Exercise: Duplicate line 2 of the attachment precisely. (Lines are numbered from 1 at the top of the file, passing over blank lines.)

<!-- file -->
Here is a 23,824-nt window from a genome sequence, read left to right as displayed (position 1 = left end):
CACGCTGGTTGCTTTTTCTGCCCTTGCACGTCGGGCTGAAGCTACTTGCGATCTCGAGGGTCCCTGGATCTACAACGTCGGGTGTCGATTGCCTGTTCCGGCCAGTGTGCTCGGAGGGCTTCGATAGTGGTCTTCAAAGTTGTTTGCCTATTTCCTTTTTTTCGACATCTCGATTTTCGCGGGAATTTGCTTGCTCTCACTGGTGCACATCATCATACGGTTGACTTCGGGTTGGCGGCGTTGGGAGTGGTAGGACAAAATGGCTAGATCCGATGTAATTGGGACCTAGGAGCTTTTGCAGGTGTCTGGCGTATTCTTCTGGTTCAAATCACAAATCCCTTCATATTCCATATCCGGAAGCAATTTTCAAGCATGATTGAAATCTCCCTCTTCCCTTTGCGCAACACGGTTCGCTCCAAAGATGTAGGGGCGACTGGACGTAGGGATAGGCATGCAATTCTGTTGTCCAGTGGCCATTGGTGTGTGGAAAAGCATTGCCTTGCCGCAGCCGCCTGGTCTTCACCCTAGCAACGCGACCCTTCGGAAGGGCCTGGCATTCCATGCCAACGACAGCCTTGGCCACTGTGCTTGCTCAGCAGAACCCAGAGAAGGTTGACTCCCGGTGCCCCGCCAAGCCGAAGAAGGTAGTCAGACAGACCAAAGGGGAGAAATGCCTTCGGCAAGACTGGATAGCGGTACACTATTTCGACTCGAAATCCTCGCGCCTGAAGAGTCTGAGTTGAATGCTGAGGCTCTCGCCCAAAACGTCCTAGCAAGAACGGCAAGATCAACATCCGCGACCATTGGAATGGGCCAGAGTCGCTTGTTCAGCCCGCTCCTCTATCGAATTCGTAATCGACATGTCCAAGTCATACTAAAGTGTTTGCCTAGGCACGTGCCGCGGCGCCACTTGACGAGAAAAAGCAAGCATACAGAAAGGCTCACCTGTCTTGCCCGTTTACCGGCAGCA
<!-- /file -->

CACGCTGGTTGCTTTTTCTGCCCTTGCACGTCGGGCTGAAGCTACTTGCGATCTCGAGGGTCCCTGGATCTACAACGTCGGGTGTCGATTGCCTGTTCCGGCCAGTGTGCTCGGAGGGCTTCGATAGTGGTCTTCAAAGTTGTTTGCCTATTTCCTTTTTTTCGACATCTCGATTTTCGCGGGAATTTGCTTGCTCTCACTGGTGCACATCATCATACGGTTGACTTCGGGTTGGCGGCGTTGGGAGTGGTAGGACAAAATGGCTAGATCCGATGTAATTGGGACCTAGGAGCTTTTGCAGGTGTCTGGCGTATTCTTCTGGTTCAAATCACAAATCCCTTCATATTCCATATCCGGAAGCAATTTTCAAGCATGATTGAAATCTCCCTCTTCCCTTTGCGCAACACGGTTCGCTCCAAAGATGTAGGGGCGACTGGACGTAGGGATAGGCATGCAATTCTGTTGTCCAGTGGCCATTGGTGTGTGGAAAAGCATTGCCTTGCCGCAGCCGCCTGGTCTTCACCCTAGCAACGCGACCCTTCGGAAGGGCCTGGCATTCCATGCCAACGACAGCCTTGGCCACTGTGCTTGCTCAGCAGAACCCAGAGAAGGTTGACTCCCGGTGCCCCGCCAAGCCGAAGAAGGTAGTCAGACAGACCAAAGGGGAGAAATGCCTTCGGCAAGACTGGATAGCGGTACACTATTTCGACTCGAAATCCTCGCGCCTGAAGAGTCTGAGTTGAATGCTGAGGCTCTCGCCCAAAACGTCCTAGCAAGAACGGCAAGATCAACATCCGCGACCATTGGAATGGGCCAGAGTCGCTTGTTCAGCCCGCTCCTCTATCGAATTCGTAATCGACATGTCCAAGTCATACTAAAGTGTTTGCCTAGGCACGTGCCGCGGCGCCACTTGACGAGAAAAAGCAAGCATACAGAAAGGCTCACCTGTCTTGCCCGTTTACCGGCAGCA